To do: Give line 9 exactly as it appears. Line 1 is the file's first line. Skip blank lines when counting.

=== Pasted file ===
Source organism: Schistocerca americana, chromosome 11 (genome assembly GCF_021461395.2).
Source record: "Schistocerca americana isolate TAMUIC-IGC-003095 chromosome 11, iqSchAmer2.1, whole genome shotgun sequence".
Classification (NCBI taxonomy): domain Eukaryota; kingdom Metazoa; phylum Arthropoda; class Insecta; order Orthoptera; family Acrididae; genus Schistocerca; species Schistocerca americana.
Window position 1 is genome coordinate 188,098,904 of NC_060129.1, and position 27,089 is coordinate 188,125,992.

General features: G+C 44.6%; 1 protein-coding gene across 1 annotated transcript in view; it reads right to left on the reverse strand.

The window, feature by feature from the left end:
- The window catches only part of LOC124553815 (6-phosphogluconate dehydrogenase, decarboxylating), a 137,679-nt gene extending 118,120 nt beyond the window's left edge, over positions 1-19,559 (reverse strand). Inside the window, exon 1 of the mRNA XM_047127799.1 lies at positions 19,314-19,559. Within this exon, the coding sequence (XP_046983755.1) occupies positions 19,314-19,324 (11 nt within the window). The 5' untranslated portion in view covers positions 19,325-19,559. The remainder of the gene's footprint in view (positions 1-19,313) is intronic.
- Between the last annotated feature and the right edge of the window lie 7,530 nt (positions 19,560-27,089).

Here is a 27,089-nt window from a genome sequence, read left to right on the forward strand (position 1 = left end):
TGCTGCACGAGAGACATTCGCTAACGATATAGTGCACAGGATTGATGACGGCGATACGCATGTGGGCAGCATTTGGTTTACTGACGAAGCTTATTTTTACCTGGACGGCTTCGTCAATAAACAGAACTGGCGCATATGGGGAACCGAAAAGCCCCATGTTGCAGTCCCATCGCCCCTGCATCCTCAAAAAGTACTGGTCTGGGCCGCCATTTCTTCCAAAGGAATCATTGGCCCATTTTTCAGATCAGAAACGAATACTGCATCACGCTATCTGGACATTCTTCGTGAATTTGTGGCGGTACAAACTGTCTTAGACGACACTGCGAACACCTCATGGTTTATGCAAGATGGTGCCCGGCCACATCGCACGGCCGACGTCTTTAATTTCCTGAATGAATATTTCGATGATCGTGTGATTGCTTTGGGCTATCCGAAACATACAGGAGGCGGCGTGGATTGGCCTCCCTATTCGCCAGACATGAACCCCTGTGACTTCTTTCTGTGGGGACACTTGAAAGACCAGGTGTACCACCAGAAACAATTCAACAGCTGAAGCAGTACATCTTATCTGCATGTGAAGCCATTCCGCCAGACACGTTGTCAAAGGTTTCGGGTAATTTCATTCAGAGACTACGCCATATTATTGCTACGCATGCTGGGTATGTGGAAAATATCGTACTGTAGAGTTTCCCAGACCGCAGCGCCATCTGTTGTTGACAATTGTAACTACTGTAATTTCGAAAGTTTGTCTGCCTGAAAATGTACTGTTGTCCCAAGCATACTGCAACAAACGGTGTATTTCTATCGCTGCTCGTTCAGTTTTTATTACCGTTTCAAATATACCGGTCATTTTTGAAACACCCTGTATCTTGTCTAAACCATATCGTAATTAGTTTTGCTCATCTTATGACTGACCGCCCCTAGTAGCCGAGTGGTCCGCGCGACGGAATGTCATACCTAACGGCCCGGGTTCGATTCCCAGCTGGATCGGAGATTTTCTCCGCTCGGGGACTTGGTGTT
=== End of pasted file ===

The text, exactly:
Here is a 27,089-nt window from a genome sequence, read left to right on the forward strand (position 1 = left end):